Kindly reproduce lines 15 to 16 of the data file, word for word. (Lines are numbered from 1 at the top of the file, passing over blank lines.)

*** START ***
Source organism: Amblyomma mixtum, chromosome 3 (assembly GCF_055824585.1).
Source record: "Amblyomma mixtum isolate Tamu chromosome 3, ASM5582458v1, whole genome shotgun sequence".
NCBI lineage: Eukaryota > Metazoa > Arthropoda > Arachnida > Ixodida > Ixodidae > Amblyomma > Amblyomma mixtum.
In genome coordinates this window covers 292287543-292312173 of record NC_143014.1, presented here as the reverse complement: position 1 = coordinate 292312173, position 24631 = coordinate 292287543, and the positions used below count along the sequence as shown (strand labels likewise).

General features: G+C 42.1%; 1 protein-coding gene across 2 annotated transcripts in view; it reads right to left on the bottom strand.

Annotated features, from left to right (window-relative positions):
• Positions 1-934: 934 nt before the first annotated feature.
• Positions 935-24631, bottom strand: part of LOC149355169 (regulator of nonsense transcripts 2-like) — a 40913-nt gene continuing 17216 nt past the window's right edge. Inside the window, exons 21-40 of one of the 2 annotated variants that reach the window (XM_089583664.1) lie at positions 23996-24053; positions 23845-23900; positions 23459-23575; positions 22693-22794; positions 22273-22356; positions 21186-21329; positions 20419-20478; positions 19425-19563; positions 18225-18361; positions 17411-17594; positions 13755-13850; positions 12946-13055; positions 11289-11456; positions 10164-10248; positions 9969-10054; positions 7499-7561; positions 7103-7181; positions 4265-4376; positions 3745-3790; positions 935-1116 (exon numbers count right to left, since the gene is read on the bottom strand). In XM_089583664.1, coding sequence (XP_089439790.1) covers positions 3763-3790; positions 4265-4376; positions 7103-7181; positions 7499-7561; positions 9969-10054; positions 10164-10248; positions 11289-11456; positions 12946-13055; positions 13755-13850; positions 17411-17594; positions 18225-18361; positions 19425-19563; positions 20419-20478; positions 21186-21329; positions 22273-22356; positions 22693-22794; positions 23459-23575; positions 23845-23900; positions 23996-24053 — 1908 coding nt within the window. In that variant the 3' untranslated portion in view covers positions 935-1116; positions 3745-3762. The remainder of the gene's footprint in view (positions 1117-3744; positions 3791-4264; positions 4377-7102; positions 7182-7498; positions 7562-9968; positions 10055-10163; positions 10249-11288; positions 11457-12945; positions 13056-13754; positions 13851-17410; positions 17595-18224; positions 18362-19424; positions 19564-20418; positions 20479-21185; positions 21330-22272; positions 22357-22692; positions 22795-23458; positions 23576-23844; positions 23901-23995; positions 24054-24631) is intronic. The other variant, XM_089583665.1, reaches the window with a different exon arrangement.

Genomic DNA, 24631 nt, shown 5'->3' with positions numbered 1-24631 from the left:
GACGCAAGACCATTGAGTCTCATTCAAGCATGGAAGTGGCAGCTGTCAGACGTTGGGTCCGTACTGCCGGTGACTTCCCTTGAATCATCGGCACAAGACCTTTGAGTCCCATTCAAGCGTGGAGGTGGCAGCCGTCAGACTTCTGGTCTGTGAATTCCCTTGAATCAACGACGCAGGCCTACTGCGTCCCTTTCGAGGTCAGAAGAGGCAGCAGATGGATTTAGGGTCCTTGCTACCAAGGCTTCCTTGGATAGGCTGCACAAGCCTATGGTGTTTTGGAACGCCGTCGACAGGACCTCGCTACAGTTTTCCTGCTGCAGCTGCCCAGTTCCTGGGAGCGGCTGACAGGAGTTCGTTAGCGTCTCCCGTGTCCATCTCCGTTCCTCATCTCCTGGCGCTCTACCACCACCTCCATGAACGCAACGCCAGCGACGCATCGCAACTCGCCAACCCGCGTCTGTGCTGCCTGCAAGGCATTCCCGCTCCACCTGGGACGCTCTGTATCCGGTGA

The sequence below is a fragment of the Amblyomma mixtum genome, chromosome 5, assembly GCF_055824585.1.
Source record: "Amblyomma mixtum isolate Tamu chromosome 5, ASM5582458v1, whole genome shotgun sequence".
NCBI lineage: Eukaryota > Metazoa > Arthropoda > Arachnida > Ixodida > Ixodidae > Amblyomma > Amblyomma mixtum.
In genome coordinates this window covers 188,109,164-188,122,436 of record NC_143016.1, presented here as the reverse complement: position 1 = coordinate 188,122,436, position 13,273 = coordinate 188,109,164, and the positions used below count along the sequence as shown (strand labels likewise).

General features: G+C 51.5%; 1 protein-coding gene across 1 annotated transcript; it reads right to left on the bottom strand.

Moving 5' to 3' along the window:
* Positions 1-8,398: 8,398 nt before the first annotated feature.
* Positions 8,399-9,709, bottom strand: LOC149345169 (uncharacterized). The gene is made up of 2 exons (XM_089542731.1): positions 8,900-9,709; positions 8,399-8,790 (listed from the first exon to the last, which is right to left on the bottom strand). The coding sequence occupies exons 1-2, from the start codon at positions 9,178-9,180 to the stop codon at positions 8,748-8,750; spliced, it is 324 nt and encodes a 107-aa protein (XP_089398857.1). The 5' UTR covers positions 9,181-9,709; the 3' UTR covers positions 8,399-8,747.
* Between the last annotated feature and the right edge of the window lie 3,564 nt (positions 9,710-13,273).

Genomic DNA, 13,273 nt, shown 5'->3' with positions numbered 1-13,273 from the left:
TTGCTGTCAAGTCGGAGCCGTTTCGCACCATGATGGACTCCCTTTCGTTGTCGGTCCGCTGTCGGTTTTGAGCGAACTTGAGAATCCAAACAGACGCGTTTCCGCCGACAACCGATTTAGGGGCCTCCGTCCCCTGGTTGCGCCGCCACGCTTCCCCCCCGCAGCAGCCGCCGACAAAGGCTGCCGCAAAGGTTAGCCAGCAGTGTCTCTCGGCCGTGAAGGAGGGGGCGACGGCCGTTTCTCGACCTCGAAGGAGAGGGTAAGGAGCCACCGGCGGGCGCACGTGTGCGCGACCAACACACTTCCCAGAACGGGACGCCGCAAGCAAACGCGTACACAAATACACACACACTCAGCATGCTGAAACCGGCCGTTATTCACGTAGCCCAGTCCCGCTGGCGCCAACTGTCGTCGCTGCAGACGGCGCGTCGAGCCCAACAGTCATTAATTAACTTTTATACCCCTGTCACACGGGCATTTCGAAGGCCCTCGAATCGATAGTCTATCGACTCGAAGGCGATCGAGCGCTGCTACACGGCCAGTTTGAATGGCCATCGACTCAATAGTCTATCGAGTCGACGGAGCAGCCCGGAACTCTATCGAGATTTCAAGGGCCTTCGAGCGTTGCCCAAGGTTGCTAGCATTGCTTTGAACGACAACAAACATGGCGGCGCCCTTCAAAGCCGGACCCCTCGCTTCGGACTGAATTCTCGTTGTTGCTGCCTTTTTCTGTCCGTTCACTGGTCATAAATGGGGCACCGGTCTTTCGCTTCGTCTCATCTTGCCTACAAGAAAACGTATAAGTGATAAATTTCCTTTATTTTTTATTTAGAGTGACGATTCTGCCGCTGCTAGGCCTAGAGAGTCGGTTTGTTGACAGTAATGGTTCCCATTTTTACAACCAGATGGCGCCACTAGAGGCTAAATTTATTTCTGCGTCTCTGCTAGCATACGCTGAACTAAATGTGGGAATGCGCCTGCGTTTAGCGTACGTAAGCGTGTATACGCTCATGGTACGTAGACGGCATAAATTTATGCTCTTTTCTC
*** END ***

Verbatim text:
General features: G+C 51.5%; 1 protein-coding gene across 1 annotated transcript; it reads right to left on the bottom strand.

Moving 5' to 3' along the window: